The interview was done with Kenya’s Cardinal John Njue, a spiritual leader who insisted that euthanasia is not permitted according to his Catholic faith. But faced with the ethical dilemmas arising from the advantages and disadvantages, the clergy preferred to side with the liturgical pedagogies which put life and its importance over everything.
The philosophy here is obvious. The sanctity of life is a gift of God and every human being has the moral obligation to conserve life and not to end it, even if one is undergoing untold suffering. The view of the clergyman is sanctioned by God, and man has the moral duty to suffer in order to appreciate God’s wish; anyone trying to ease the burden through voluntary euthanasia is a part of a conspiracy to usurp the work of God. The cardinal is also of the view that if one has decided to end his/her own life, then bringing in another party is not right for it means that even the second person becomes party to that suicide mission. The two thus become guilty of the offense of committing suicide and murder respectively.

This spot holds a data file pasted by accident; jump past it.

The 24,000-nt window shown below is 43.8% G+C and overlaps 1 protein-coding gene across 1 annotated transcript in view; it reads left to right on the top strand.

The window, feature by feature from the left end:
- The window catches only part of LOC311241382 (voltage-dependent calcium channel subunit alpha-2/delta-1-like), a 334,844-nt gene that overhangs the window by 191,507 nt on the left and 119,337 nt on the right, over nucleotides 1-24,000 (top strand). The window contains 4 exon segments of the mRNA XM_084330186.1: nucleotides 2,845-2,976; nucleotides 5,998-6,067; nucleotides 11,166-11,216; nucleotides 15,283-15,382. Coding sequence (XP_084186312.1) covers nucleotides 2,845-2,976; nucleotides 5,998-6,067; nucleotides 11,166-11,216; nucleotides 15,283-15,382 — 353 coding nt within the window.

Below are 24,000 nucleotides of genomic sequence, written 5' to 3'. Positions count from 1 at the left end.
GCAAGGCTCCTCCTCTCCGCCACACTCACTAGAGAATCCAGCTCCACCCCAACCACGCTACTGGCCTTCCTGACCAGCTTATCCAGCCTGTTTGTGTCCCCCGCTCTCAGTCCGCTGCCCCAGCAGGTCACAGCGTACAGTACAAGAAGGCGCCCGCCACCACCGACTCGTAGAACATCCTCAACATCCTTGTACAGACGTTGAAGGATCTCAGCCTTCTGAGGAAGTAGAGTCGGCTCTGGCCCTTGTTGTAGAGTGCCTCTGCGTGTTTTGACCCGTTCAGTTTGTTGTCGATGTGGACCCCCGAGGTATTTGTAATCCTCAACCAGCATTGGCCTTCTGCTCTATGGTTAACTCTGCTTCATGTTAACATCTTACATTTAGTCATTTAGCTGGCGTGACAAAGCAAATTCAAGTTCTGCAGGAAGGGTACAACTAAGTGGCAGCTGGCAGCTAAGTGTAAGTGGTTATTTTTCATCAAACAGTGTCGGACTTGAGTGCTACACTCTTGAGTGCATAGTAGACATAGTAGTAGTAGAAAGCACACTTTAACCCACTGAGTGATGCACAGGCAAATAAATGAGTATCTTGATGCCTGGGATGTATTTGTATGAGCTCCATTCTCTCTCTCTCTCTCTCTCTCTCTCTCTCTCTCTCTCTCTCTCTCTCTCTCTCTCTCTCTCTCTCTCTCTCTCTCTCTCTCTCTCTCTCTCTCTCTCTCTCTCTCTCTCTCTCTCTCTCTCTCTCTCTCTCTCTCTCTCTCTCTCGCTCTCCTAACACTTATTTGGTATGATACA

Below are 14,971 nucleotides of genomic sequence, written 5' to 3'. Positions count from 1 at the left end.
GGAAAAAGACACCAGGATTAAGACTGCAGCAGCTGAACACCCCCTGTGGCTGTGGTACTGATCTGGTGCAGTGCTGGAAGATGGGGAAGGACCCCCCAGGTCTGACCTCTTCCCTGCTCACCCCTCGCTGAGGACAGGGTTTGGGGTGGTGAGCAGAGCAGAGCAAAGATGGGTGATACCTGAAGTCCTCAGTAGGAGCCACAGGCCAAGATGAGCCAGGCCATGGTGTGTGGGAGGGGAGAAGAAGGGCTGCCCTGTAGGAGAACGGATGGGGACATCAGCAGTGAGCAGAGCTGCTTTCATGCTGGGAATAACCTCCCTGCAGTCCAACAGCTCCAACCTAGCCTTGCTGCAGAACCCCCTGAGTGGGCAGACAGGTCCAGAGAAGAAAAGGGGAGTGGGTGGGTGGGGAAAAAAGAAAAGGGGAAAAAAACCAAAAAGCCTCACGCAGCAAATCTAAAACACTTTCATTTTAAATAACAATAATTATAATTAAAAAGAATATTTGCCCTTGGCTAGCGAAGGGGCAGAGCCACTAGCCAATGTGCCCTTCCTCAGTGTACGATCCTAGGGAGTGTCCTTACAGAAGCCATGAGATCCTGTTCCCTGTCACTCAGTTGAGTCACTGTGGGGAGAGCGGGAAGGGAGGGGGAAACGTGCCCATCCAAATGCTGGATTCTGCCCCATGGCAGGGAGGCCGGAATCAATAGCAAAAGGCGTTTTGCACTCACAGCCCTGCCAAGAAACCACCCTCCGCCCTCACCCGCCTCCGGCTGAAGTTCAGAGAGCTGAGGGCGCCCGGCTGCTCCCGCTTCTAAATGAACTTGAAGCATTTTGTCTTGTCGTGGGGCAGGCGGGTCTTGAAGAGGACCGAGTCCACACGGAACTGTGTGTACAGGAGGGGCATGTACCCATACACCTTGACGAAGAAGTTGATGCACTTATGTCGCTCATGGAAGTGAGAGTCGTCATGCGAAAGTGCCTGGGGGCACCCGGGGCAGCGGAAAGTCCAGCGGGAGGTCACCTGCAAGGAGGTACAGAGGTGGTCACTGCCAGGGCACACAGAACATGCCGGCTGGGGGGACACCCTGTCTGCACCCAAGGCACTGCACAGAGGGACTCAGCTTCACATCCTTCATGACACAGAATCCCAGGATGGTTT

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The person willing to die should carry his own cross instead of “smearing” others with blood. In this sense, even the nurse assisting in the voluntary euthanasia is guilty of manslaughter. According to the cardinal, developments in science are continuously posing great challenges to nurses and etiquette; religious values and codes of conduct for nurses must follow their guidelines at all times (LaFollette, 2002). Voluntary euthanasia must be discouraged at all costs. It denies people their right to life.
The line dividing what is moral and legal is always vague, and allowing nurses to carry out euthanasia may make it difficult to establish the genuineness of any such acts.